ballot, which he republished with considerable additions in 1872. In 1841 he was for a short time private secretary to Lord Minto at the admiralty, and from April 1842 to November 1847 represented Weymouth. In May 1848 he was appointed consul-general in the Mosquito territory, and from 1851 to 1854 was secretary of legation, frequently acting as chargé d'affaires, to the Swiss confederation. In 1854 he was made consul-general to the Argentine republic, and in 1850 minister plenipotentiary. In 1858 he was despatched on a special mission to Paraguay, and in 1859 became envoy extraordinary and minister plenipotentiary to Brazil. His occupancy of this post was signalised by constant misunderstandings with the Brazilian government, partly arising from his endeavours to enforce the observance of the treaties relating to the slave trade, and partly from claims for compensation on the part of British subjects. At length, in 1863, diplomatic relations were broken off, and Christie retired from the service upon a pension. He gave expression to his views on the subject in his 'Notes on Brazilian Questions' (1865). He made two unsuccessful attempts to re-enter parliament, but his time was principally devoted to the history and literature of the seventeenth century. He had in 1859 edited a volume of original documents illustrating the life of the first earl of Shaftesbury up to the Restoration, and in 1871 he published a complete biography, the materials for which were in great measure derived from the posthumous papers of Shaftesbury and Locke and from other manuscript sources. It is a work of great interest and value, marred only by the author's excessive partiality for his hero. Convinced that Shaftesbury had been in many respects misrepresented and maligned, he follows his generous warmth of advocacy to carry him beyond reasonable bounds. No such circumstance detracts from the merit of the memoir of Dryden, prefixed to his edition published in the Globe series (1870). It is full of condensed matter, and its tone, though appreciative, is impartial. In 1874 Christie cited the correspondence of Sir Joseph Williamson, Charles II's secretary of state, for the Camden Society. It is a valuable publication, exceedingly well executed. He had by this time become involved in a warm personal controversy with the late Abraham Hayward, provoked by the latter's attack upon the memory of John Stuart Mill. Christie vindicated Mill with characteristic generosity, but the dispute was interrupted by his serious illness, terminating in his death on 27 July 1874. Christie was a man of great ability and worth, acute and industrious, open and cordial, endowed with expansive sympathies and genial warmth of heart. His great fault was the perfervidum inffemum attributed to his countrymen. In vindicating the freedom of the negroes and the reputations of Shaftesbury and Mill he had three excellent causes to defend; but though he did much for them he injured all more or less by indiscreet over-statement, and in the last instance by an irritability perhaps imputable to failing health. As an editor and nistorical student he is entitled to high praise. His notes on Dryden are brief but full of information, and his biography of Shaftesbury agreeably conveys the results of great research in a pleasant and animated style.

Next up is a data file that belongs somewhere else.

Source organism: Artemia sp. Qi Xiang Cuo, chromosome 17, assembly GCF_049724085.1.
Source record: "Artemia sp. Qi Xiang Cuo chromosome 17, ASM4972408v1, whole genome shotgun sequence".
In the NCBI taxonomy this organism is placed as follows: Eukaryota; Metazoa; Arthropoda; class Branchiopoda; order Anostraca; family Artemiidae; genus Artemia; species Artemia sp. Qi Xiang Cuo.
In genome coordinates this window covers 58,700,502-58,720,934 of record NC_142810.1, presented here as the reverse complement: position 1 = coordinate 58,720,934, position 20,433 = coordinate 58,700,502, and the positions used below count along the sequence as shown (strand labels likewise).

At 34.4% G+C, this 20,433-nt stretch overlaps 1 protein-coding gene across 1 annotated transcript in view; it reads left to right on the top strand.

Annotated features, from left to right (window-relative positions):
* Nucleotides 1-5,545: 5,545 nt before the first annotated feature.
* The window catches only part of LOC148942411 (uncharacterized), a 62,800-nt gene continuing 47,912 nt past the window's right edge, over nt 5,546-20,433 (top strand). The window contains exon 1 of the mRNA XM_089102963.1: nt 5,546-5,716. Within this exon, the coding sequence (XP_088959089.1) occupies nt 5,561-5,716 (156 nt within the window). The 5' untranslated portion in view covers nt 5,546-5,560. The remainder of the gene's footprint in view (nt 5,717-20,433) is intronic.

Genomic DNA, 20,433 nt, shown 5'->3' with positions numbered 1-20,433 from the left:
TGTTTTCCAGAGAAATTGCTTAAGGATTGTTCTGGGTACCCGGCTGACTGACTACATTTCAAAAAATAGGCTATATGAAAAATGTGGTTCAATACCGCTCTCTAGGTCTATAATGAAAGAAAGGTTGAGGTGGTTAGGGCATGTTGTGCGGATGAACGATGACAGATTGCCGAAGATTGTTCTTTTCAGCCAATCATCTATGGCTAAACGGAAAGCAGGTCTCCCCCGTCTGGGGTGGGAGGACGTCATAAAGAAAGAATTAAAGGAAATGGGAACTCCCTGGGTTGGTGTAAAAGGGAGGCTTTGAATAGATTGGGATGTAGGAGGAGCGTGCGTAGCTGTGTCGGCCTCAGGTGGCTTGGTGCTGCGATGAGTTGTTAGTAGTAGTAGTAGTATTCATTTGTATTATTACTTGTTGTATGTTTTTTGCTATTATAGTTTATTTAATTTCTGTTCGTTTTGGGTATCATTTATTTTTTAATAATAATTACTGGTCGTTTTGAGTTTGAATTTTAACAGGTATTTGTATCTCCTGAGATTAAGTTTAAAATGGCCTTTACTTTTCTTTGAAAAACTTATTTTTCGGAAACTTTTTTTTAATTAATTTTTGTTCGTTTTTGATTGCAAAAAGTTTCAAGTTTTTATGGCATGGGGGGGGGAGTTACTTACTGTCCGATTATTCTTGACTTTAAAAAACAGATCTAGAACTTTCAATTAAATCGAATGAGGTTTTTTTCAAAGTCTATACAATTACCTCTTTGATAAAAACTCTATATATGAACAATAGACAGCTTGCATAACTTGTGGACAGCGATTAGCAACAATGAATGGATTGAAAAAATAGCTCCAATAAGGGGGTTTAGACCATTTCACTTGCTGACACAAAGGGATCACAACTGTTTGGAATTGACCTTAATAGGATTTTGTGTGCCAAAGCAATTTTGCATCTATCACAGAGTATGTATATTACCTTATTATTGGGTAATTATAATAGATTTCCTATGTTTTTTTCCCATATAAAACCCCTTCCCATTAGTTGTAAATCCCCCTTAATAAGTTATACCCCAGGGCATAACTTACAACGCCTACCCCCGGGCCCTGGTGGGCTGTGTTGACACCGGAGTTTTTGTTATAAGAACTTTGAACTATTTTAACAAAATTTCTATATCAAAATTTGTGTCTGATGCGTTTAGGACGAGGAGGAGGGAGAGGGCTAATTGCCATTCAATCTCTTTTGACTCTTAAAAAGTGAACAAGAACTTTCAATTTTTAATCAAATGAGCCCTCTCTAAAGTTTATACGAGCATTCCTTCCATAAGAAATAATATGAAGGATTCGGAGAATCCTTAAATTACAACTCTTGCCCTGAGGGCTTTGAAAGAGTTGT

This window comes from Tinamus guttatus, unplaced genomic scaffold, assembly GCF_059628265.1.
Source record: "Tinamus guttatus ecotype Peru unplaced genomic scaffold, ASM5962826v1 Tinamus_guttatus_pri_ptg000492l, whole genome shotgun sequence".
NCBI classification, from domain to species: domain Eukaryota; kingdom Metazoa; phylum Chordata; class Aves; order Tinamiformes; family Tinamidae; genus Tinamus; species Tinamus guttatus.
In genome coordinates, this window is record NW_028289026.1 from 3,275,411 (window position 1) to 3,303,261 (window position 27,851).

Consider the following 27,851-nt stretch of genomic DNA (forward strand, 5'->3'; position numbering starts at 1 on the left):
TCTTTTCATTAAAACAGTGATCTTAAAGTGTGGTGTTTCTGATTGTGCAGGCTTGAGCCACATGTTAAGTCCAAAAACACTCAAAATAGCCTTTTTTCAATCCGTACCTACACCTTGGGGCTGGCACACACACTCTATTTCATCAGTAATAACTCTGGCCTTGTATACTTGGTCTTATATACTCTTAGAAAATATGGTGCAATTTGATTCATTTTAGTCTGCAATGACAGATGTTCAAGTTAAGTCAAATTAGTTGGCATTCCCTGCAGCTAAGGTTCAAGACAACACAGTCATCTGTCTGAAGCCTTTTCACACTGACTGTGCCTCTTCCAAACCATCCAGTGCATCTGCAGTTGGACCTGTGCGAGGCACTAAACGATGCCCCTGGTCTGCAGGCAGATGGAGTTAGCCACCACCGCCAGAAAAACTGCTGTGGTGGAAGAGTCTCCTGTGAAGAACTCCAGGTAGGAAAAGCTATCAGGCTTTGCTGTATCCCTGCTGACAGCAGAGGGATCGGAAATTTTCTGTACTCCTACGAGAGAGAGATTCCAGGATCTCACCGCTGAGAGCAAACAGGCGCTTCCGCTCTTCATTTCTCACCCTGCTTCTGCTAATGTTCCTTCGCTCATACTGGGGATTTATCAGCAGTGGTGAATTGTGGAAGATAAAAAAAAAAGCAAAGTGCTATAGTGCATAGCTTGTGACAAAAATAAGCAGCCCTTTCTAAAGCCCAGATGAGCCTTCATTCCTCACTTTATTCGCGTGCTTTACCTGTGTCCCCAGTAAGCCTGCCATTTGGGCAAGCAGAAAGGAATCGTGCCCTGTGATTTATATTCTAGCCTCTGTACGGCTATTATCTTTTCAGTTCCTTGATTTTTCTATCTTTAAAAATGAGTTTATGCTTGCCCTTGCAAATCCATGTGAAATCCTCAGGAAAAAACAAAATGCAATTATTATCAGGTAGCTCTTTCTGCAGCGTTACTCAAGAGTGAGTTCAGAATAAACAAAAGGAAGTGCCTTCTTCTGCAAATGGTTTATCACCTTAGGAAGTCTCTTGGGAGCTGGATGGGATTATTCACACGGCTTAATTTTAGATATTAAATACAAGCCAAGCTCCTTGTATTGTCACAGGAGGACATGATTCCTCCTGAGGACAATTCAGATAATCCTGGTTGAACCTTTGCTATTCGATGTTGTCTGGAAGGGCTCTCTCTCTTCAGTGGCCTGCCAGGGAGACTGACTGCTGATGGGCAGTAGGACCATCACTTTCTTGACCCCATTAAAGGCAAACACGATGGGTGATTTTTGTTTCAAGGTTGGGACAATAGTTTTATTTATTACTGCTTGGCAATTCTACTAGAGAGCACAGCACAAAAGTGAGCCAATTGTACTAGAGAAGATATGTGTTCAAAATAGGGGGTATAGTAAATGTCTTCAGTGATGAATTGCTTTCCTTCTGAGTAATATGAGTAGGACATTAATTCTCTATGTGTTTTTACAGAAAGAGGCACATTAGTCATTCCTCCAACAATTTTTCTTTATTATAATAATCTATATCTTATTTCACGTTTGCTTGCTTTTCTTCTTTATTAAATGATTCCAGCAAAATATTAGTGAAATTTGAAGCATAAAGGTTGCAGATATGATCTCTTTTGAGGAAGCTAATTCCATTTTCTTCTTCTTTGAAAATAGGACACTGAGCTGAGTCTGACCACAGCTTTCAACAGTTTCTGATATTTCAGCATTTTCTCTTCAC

[Annual Register, 1874 ; Foreign Office List, 1874.]
CHRISTINA (fl. 1086), nun of Romsey, was the daughter, apparently the younger one, of the ætheling Eadward, son of Eadmund Ironside and his foreign wife Agatha, the niece of the Emperor Henry II or III. Like her sister Margaret, afterwards queen of the Scots, and her brother Eadgar ætheling, she was bom in Hungary, and in 1057 accompanied her parents to England. Soon after their arrival Eadward's death made her an orphan. In 1067 she accompanied her brother and the rest of the family on his flight to Scotland, spent the winter there, and then seems to have shared Eadgar's perilous and adventurous life until, in 1070, William's complete conquest of the north and the retirement of the Danish fleet deprived him of all hope, and Malcolm's invading army offered an opportunity of shelter and final return to Scotland (Anglo-Sax. Chron, s. a. 1067 and 1068, Symeon of Durham, s. a. 1070). How long Christina remained in Scotland at her brother-in-law's court is unknown. It seems most likely that after the reconciliation of Eadgar and William she followed her brothers fortunes. Anyhow she obtained several estates in England, and in the Domesday book is mentioned as holding Bradwell in Oxfordshire in capite of the King (p. 160), eight hides at Ulverley in Warwickshire, once the property of Earl Eadwine, and twenty-four hides of Icenton in the same county, which latter is expressly said to have been a gift of King William's (p. 244). Other lands are also assigned to her on less good authority (Hoveden, ii. 236, Rolls Ser.) But the survey had hardly been completed when Christina, who may well have shared her sister Margaret's former wish 'to serve the mighty Lonl this short life in pure continence' (Anglo-Sax. Chron, 8. a. 1067), and also the discontent at the little honour he received which drove